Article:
Cub Foods' roots in Fridley is the subject of a history column at ABCNewspapers.com by Maria King, who volunteers at the Anoka County Historical Society and recalls:
I remember going with my parents to a warehouse in Fridley, right off University Avenue and Osborne Road.
It was very different from today’s Cub.
Shopping carts were the flat bed trolleys usually common in lumberyards and home improvement stores.
Lighting and heating were minimal.
Each shopper, upon entering, took a black crayon in order to mark the prices on the items he/she wanted to purchase.
There was a price for a case lot and a different price for individual cans.
Cans and dry food, like flour and oatmeal, were all that was available; no fresh produce, no frozen foods, and no dairy, at least at first.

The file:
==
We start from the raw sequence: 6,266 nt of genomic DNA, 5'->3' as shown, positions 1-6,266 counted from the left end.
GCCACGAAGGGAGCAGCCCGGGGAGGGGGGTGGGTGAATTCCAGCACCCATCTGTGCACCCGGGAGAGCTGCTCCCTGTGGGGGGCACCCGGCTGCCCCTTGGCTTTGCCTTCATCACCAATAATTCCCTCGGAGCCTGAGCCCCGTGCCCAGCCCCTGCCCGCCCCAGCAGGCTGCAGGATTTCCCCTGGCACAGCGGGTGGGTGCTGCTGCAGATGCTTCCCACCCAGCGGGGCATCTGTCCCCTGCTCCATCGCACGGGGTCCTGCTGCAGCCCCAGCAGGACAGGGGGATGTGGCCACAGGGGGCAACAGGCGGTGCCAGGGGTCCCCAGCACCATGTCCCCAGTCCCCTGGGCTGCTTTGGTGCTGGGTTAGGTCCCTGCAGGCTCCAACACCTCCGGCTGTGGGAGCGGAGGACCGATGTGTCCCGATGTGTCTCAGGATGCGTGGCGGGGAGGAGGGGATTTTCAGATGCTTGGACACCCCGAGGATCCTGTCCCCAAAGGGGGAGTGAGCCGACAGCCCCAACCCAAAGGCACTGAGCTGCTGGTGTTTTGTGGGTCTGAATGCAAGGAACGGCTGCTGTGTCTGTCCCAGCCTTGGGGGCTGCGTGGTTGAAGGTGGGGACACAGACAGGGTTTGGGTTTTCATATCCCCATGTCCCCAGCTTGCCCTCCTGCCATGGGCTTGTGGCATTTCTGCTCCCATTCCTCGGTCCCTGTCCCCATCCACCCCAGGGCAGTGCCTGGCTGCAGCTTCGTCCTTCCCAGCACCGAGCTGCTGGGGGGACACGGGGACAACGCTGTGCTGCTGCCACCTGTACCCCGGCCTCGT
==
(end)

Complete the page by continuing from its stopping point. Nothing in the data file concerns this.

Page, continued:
Ugly metal warehouse shelves were stacked high with cardboard shipping boxes of foodstuffs.
The shoppers had to unpack the boxes, mark the prices, and carry out their groceries themselves.
CUB was an acronym for Consumers United for Buying and the whole point was to buy in quantity and share.
Savings were further increased because the no-frills warehouse and the do-it-yourself marking minimized the need for employees.
The store's discount approach helped revolutionize grocery retailing in the Midwest, according to King, citing her own memory, Wikipedia and Cub Foods' website.
King's recollections come at a time of turbulence for the grocery store chain's parent company, SuperValu, .
In Fridley, a long-planned remodeling and reconstruction project is underway at the retail complex that houses the local Cub Foods—with its in-store and the municipal liquor store being rebuilt.